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Dont Call It A WOC: Infineta Systems

Cisco ACE: Insert Client IP Address


MAY 8, 2012 65 COMMENTS

The CCIE Data Center blueprint makes mention of NPV and NPIV, and Cisco UCS also makes heavy use of both
topics, topics that many may be unfamiliar with most. This post (part of my CCIE Data Center prep series) will
explain what they do, and how theyre different.
(Another great post on NPV/NPIV is from Scott Lowe, and can be found here. This is a slightly different approach
to the same information.)
NPIV and NPV are among the two most ill-named of acronyms Ive come across in IT, especially since they
sound very similar, yet do two fairly different things. NPIV is an industry-wide term and is short for N_Port ID
Virtualization, and NPV is a Cisco-specific term, and is short for N_Port Virtualization. Huh? Yeah, not only do
they sound similar, but the names give very little indication as to what they do.

First, lets talk about NPIV. To understand NPIV, we need to look at what happens in a traditional Fibre Channel
When a host plugs into a Fibre Channel switch, the host end is called an N_Port (Node Port), and the FC switchs
interface is called an F_Port (Fabric Port). The host has whats known as a WWPN (World Wide Port Name, or
pWWN), which is a 64-bit globally unique label very similar to a MAC address.
However, when a Fibre Channel host sends a Fibre Channel frame, that WWPN is no where in the header.
Instead, the host does a Fabric Login, and obtains an FCID (somewhat analagous to an IP addres). The FCID is
a 24-bit number, and when FC frames are sent in Fibre Channel, the FCID is what goes into the source and
destination fields of the header.

Note that the first byte (08) of the FCID is the same domain ID as the FC switch that serviced the hosts FLOGI.
In regular Fibre Channel operations, only one FCID is given per physical port. Thats it. Its a 1 to 1 relationship.
But what if you have an ESXi host, for example, with virtual fibre channel interfaces. For those virtual fibre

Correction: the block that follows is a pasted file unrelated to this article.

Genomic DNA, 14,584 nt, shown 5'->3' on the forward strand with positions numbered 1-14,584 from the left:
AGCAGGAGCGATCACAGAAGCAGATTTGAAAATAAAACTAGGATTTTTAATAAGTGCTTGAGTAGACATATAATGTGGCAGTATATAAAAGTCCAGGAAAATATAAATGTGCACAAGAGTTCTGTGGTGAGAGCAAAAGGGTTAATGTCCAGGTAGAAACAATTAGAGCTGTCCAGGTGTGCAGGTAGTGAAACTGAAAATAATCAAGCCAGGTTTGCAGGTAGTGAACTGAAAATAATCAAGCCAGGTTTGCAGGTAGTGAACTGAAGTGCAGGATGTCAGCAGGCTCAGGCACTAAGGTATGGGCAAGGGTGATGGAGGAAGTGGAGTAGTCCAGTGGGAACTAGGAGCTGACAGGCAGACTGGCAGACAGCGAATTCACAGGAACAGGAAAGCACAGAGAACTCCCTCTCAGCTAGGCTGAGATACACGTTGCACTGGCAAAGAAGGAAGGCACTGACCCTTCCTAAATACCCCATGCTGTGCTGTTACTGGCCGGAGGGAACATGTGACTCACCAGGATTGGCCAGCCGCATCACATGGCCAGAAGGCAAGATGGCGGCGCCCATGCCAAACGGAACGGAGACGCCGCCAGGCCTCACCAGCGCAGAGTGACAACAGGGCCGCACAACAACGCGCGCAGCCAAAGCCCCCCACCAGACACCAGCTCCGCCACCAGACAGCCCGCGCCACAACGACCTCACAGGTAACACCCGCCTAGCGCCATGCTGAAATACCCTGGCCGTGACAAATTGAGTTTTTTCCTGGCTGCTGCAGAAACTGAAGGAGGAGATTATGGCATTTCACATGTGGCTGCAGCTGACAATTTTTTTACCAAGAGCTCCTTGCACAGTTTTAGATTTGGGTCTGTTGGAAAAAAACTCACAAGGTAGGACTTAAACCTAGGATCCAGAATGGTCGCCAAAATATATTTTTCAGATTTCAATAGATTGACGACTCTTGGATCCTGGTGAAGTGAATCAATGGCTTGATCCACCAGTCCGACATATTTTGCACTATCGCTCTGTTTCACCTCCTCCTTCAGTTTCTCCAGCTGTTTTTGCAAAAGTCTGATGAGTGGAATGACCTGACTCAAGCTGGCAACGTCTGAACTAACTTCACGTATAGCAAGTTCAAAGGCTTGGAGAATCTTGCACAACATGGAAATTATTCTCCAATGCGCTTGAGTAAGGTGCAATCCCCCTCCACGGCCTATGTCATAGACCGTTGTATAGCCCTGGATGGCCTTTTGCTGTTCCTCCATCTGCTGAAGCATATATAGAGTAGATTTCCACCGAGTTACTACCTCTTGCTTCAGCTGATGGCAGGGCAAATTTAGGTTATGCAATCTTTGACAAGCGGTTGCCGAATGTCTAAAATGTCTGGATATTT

channel interfaces to complete a fabric login (FLOGI), theyll need their own FCIDs. Or, what if you dont want to
have a Fibre Channel switch (such as an edge or blade FC switch) go full Fibre Channel switch?
NPIV lets a FC switch give out multiple FCIDs on a single port. Simple as that.

The magic of NPIV: One F_Port gives out multiple FCIDs on (0x070100 to the ESXi host and 0x070200 and
0x070300 to the virtual machines)

NPV: Engage Cloak!

NPV is typically used on edge devices, such as a ToR Fibre Channel switch or a FC switch installed in a blade
chassis/infrastruture. What does it do? Im gonna lay some Star Trek on you.
NPV is a clocking device for a Fibre Chanel switch.

Wait, did you just compare Fibre Channel to a Sci-Fi technology?

How is NPV like a cloaking device? Essentially, an NPV enabled FC switch is hidden from the Fibre Channel
When a Fibre Channel switch joins a fabric, its assigned a Domain_ID, and participates in a number of fabric
services. With this comes a bit of baggage, however. See, Fibre Channel isnt just like Ethernet. A more accurate
analogue to Fibre Channel would be Ethernet plus TCP/IP, plus DHCP, distributed 802.1X, etc. Lots of stuff is
going on.
And partly because of that, switches from various vendors tend not to get a long, at least without enabling some
sort of Interopability Mode. Without interopability mode, you cant plug a Cisco MDS FC switch into say, a
Brocade FC switch. And if you do use interopability mode and two different vendors in the same fabric, there are
usually limitations imposed on both switches. Because of that, not many people build multi-vendor fabrics.
Easy enough. But what if you have a Cisco UCS deployment, or some other blade system, and your Fibre
Channel switches from Brocade? As much as your Cisco rep would love to sell you a brand new MDS-based
fabric, theres a much easier way.
Engage the cloaking device.
(Note: NPV is a Cisco-specific term, while other vendors have NPV functionality but call it something else, like
Brocades Access Gateway.) A switch in NPV mode is invisible to the Fibre Channel fabric. It doesnt participate
in fabric services, doesnt get a domain ID, doesnt do fabric logins or assign FCIDs. For all intents and purposes,
its invisible to the fabric, i.e. cloaked. This simplifies deployments, saves on domain IDs, and lets you plug
switches from one vendor into a switch of another vendor. Plug a Cisco UCS Fabric Interconnect into a Brocade
FC switch? No problem. NPV. Got a Qlogic blade FC switch plugging into a Cisco MDS? No problem, run NPV
on the Qlogic blade FC switch (and NPIV on the MDS).

The hosts perform fabric logins just like they normally would, but the NPV/cloaked switch passes FLOGIs up to
the NPIV enabled port on the upstream switch. The FCID of the devices bears the the Domain ID of the
upstream switch (and appears directly attached to the upstream switch).
The NPV enabled switch just proxies the FLOGIs up to the upstream switch. No fuss, no muss. Different vendors
can interoperate, we save domain IDs, and its typically easier to administer.
TL;DR: NPIV allows multiple FLOGIs (and multiple FCIDs issued) from a single port. NPV hides the FC switch
from the fabric.